While we appreciate the effort to arrive at certainty with reference to man's knowledge of God, in our judgment this is done at too great a cost. It is done at the sacrifice of the transcendence of God's knowledge. His thoughts are not our thoughts. His ways are past finding out. The secret things belong unto the Lord our God. If we are not to bring the divine knowledge of his thoughts and ways down to human knowledge, or our human knowledge up to his divine knowledge, we dare not maintain that his knowledge and our knowledge coincide at any single point. Our knowledge of any proposition must always remain the knowledge of the creature. As true knowledge, that knowledge must be analogical to the knowledge which God possesses, but it can never be identified with the knowledge which the infinite and absolute Creator possesses of the same proposition.
3. Finally, however, Dr. Clark seems to reckon with the infinity of God and thus also to hold to a certain conception of incomprehensibility. The divine knowledge consists of an infinite number of propositions, and since man is a temporal creature, it will not be possible even in eternity to reveal this infinite series of propositions to man (Cf. 34:5; 52:15ff.). It is illuminating that Dr. Clark does not base his doctrine of incomprehensibility upon the distinction between God as infinite and man as finite (Cf. 45:24f.), nor on the consideration that, if God were fully to reveal himself to his creatures, the creatures would themselves have to be God (Cf. 46:16ff.). It is based solely upon the judgment that man as a temporal being cannot be conceived of as receiving an infinite number of revelations. It is clear again that the approach of Dr. Clark is quantitative through and through. It is the number of the propositions, rather than their content as such, not to speak of the inscrutable mystery of the mind of God which is viewed as excluding an exhaustive revelation of the divine mind.
Dr. Clark here, in a very restricted way, takes cognizance of infinity in connection with the divine knowledge but he seems to interpret infinity in terms of mathematical definition rather than as a theological distinction. He constantly appeals to the arithmetical series to illustrate the infinite (11:24ff.; 15:20ff.; 21:12ff.) and even at one point denies that one may properly speak of “all” of the propositions in God's knowledge, since then they would not be “infinite”, appealing (in a remark unfortunately not included in the record) to the help which mathematics affords in this connection (38:19ff.).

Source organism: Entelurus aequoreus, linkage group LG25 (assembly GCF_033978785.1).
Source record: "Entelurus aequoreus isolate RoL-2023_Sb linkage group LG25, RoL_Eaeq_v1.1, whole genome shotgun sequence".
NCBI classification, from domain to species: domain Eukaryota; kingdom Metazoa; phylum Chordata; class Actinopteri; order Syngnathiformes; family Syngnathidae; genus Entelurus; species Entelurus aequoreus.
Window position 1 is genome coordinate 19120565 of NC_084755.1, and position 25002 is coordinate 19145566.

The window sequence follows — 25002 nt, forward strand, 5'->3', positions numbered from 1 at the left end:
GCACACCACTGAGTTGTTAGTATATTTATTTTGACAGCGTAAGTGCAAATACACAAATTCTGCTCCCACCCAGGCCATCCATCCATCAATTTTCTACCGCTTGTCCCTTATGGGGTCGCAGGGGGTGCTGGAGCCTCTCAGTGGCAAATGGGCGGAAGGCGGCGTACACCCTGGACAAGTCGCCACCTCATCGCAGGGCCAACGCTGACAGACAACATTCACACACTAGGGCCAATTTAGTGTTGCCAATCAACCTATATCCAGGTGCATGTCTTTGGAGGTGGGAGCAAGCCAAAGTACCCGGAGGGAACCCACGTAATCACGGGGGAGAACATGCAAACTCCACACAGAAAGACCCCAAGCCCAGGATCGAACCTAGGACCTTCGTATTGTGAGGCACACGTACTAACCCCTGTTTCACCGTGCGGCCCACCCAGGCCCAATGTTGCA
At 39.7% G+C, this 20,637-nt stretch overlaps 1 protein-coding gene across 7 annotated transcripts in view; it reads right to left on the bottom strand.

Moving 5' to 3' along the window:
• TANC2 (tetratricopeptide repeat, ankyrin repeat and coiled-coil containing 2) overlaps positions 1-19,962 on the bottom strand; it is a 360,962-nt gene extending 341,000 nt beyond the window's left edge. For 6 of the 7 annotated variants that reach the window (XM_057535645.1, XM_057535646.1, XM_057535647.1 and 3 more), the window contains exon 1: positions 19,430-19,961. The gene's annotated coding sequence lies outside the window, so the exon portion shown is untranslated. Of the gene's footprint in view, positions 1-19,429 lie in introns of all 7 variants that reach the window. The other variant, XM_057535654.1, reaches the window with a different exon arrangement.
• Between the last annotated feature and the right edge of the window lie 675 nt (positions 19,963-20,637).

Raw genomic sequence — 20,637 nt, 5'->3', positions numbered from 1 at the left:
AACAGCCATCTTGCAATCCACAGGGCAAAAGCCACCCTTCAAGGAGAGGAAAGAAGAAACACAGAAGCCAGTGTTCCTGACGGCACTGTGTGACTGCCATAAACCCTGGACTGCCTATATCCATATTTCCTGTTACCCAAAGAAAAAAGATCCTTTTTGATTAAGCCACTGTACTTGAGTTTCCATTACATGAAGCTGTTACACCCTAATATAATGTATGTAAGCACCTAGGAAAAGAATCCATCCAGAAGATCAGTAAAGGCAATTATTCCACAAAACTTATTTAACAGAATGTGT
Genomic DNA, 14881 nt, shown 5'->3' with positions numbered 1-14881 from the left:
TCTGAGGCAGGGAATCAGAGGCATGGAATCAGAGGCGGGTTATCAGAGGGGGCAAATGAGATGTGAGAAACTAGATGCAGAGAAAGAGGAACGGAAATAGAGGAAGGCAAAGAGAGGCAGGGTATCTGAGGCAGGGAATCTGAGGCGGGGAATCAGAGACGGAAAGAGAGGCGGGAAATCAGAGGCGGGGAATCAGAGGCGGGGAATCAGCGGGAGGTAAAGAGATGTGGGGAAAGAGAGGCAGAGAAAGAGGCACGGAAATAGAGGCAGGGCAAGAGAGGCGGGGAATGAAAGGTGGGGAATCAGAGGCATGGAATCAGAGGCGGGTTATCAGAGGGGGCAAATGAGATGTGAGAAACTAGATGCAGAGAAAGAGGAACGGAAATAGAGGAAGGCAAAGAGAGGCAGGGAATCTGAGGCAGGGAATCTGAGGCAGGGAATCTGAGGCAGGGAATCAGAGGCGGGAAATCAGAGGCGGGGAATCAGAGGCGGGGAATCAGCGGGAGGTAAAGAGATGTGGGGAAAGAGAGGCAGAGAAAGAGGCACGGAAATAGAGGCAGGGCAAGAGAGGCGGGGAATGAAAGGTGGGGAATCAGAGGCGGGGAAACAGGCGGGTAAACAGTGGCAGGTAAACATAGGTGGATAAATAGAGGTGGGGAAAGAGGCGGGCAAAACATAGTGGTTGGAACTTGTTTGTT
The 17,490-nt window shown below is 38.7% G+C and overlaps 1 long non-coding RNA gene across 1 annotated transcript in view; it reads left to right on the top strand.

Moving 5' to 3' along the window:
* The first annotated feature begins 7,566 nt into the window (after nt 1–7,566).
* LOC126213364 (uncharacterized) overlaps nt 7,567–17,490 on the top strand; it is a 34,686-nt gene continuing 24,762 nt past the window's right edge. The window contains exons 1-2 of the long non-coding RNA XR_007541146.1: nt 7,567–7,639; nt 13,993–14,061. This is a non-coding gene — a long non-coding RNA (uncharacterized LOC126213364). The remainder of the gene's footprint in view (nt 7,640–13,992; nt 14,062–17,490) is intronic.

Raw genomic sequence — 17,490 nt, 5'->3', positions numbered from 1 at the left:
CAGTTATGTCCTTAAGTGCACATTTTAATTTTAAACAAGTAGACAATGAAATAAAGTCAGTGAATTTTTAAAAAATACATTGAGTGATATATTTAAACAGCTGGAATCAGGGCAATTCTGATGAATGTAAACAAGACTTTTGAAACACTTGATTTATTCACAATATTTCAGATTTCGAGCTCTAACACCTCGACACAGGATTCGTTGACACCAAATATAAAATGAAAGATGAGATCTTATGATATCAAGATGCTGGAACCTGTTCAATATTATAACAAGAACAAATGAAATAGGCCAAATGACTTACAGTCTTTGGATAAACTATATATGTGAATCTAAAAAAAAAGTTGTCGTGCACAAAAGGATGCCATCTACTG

Now this view of infinity is altogether inadequate as applied to the knowledge of God. It is at best a quantitative category. And if one may not speak of “all” of the propositions constituting the divine knowledge, it would suggest that infinity means that which is unfinishable. If so, the self-sufficiency, the perfection of God, is not maintained. (At other points, indeed, Dr. Clark seems to be employing a different conception of infinity, as when he states that the attributes are infinite as being “limited by nothing outside of himself” (11:6).
It may be objected to the exposition of Dr. Clark's views presented above that it leaves out of account the important consideration that Dr. Clark allows that beyond the knowledge of a proposition there is the knowledge of the implications of a proposition, and that the knowledge which man may enjoy of a proposition does not necessarily carry with it a knowledge of its implications. This qualification, however, does not affect Dr. Clark's basic position in any substantial way. The implications of propositions are after all, on his view, also propositions. Consequently, the inclusion of such propositions among the number of propositions that are thought of as constituting the divine knowledge does not require any modification of the judgment that the distinction between the divine knowledge and the knowledge possible to man is merely quantitative.
Another possible objection to the foregoing might take the form that he does not draw a qualitative distinction between the knowledge of God and the knowledge possible for men since he freely recognizes a fundamental difference between the mode of God's knowledge and that of man's knowledge. God's knowledge is intuitive while man's is discursive (Cf. 18:5f., 18ff.). Man is dependent upon God for his knowledge. We gladly concede this point, and have reckoned with it in what has been said above. However, this admission does not affect the whole point at issue here since the doctrine of the mode of the divine knowledge is not a part of the doctrine of the imcomprehensibility of his knowledge. The latter is concerned only with the contents of the divine knowledge. Dr. Clark distinguishes between the knowledge of God and of man so far as mode of knowledge is concerned, but it is a tragic fact that his dialectic has led him to obliterate the qualitative distinction between the contents of the divine mind and the knowledge which is possible to the creature, and thus to impinge in a most serious fashion upon the transcendence of the divine knowledge which is expressed by the doctrine of the incomprehensibility of God.
We may also point that, even to the extent that Dr. Clark affirms the incomprehensibility of God, he does not do so in a manner that provides solid assurance that it is a stable element in his thought about God. At the March, 1944, meeting of presbytery, Dr. Clark was not even ready to say categorically that the number of propositions in the divine knowledge was infinite. And in the July examination, he seems at times to have been far from sure of his position. He says, for example, that “it seems to me entirely likely, though the exegesis is a littlee weak; but it seems to me entirely likely that there will always be certain particular truths that we do not know” (2:10ff.). Finally, if “in all probability there will be no end” to the increase of our knowledge of God in heaven (2:4ff.), and if it is only the infinite number of propositions in the divine knowledge which distinguishes it from the knowledge which man may receive, this distinction approaches a vanishing point.
We judge then that Dr. Clark's view of the incomprehensibility of God, as presented to the Presbytery of Philadelphia, is not a proper one. And that he is in error seems to be due to the fact that he does not approach the doctrine by way of an exegesis of Scripture. His approach, in the contrary, while admittedly taking into account certain teachings of Scripture, is to a large extent rationalistic. His argument is built up from certain principles derived from reason. One cannot expect a sound theology to proceed from a faulty method. In short, therefore, we hold that both the formulation of this doctrine and the method by which it is it is reached are out of harmony with orthodox Presbyterianism.
[See Part Three.]